With ISDS clauses already written into the more than 3,000 investment agreements already in-force globally, and also written into all of the big international trade treaties currently on the table right now — like TTP, TTIP and TISA — it’s easy to see why many environmental, public health, pro-democracy and labor NGOs have raised the alarm.
But how concerned should we be? And what actions can we take to assure that business, nations, the environment and civil rights all continue to thrive alongside one another? The best answer to these questions requires a close examination of the wonky, murky, and according to critics, sometimes unsettling, evolution of international global trade agreements to see how we arrived at this critical moment in history.
Even scarier, environmental issues are at the heart of a lot of disputes, and often the public only becomes aware of such cases after the fact.
Scott Sinclair, director, Policy Alternatives Canada
The catastrophic upheaval of World War I, the Great Depression, and World War II left global markets in ruin. As a result, throughout the first half of the 20th century many nations tightened international trade barriers, raising or promoting tariffs (taxes on imported goods). Some nations even devalued their currency to undercut competition from abroad.
In 1944, forty-five allied nations met in the small New Hampshire town of Bretton Woods to plan the rebuilding of war-torn Europe and the global economy. The International Monetary Fund (IMF), and World Bank were both proposed at the meeting, as was the International Trade Organization (ITO), an international trade regulatory body.
A year later, the World Bank (meant to fund development), and the IMF (meant to maintain world financial order), came into effect with 29 of the Bretton Wood countries ratifying the Articles of Agreement — some 189 nations are members today. The ITO failed to gain enough support.
While the IMF did help stabilise the flow of global funds, the need still existed for an international regulatory agency similar to the rejected ITO, to help govern the investments needed to boost the economy and fund the World Bank’s development projects.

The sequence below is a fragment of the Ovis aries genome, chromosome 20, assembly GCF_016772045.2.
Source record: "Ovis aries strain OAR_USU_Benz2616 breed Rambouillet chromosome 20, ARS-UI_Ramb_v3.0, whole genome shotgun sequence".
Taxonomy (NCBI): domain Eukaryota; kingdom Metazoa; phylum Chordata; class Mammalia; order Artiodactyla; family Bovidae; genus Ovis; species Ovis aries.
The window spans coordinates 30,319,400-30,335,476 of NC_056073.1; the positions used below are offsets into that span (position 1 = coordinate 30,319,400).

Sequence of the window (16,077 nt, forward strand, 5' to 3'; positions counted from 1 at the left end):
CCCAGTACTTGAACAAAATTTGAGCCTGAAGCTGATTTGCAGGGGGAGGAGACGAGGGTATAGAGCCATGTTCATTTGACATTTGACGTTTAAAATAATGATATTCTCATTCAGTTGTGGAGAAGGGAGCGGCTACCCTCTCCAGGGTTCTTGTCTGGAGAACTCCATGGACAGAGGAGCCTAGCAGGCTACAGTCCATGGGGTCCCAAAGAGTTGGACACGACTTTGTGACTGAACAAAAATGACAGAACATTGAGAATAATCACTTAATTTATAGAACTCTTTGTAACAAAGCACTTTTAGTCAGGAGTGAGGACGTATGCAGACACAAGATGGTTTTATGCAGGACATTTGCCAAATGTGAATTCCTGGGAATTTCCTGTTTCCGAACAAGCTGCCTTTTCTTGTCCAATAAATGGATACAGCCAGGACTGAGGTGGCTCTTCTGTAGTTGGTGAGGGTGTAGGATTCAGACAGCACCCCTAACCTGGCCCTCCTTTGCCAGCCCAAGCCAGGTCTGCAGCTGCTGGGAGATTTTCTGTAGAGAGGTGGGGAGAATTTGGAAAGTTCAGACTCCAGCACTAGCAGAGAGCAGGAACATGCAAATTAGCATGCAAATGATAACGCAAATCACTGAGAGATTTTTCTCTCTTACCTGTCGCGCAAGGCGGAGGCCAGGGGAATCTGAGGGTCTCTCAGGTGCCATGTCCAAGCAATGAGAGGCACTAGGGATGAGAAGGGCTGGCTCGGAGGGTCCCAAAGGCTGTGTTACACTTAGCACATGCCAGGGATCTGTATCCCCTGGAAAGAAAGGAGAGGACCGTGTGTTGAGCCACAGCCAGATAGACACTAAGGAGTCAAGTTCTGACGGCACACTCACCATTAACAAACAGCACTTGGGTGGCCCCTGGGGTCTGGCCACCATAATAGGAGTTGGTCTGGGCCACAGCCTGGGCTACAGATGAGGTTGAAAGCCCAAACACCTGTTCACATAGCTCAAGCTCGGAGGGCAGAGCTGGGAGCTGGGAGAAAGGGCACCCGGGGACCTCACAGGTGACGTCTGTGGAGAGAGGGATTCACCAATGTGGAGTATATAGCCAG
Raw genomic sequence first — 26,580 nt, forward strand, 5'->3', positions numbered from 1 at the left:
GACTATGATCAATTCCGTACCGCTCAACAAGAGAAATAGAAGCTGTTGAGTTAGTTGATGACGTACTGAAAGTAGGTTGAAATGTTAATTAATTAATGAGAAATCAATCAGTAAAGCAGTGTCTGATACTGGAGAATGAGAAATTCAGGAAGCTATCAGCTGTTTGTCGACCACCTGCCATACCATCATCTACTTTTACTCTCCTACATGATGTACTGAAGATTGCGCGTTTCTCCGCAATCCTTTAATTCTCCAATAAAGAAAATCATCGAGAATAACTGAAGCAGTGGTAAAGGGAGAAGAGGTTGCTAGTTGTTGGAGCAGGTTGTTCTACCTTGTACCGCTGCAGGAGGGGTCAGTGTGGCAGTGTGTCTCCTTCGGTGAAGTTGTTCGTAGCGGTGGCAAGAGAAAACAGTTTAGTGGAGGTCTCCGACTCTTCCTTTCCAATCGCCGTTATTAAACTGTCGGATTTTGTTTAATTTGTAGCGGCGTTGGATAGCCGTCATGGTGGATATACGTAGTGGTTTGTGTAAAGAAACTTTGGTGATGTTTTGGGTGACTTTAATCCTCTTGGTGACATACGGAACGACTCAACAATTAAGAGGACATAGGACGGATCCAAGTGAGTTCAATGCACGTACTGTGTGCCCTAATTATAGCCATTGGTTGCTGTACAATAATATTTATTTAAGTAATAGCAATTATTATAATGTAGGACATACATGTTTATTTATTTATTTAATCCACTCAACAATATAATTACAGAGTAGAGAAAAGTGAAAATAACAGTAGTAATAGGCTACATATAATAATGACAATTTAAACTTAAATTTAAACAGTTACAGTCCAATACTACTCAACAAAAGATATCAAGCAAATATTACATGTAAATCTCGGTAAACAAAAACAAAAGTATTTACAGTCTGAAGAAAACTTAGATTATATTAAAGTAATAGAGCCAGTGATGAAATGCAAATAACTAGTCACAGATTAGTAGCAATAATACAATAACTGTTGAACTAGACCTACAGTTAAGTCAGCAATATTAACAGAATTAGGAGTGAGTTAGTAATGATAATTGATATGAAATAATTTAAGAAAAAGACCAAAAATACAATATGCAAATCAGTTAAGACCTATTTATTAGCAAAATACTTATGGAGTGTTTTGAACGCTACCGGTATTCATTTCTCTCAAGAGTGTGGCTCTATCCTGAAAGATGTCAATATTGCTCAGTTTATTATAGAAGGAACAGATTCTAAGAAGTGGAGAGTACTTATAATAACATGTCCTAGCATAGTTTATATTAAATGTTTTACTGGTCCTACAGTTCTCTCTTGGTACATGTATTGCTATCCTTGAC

In 1948, eighteen European nations ratified the Organization for European Economic Cooperation, reducing trade barriers such as tariffs. (It became the Organization for Economic Cooperation and Development, or OECD, in 1961.) At the same time, the heavily US backed General Agreement on Tariffs and Trade, or GATT, was ratified by 23 founding nations.
A tale of two dispute mechanisms
GATT is rarely discussed outside insider circles. But in many ways, it’s the modern milestone marking the beginning of investor protection provisions in international trade agreements.
The investor provisions built into GATT weren’t initially large or entirely clear. Primarily, protection focused on ensuring foreign investors got national and most-favored-nation treatment — the same treatment as domestic investors.
Disputes that arose due to a violation of these terms were to be settled by the contracting parties and the GATT council. The GATT chairman determined early cases. Later, small expert panels chosen by the involved parties were given the task of recommending rulings to the council.
But as subsequent foreign investment moved from recovering Europe to developing nations in Africa and elsewhere, the GATT dispute settlement system became vastly more complicated. Bilateral and multilateral trade treaties and investment agreements became all the rage in the second half of the 20th century, linking robust economies with failing or fledgling ones.
“[G]lobal trade expanded at a rapid rate, and what parties found was that each country had their own laws referential to domestic needs,” explained Timothy Lemay, UNCITRAL secretariat and principal legal officer. “There needed to be a common legal standard all could sign onto to remove these kind of blockages to trade.”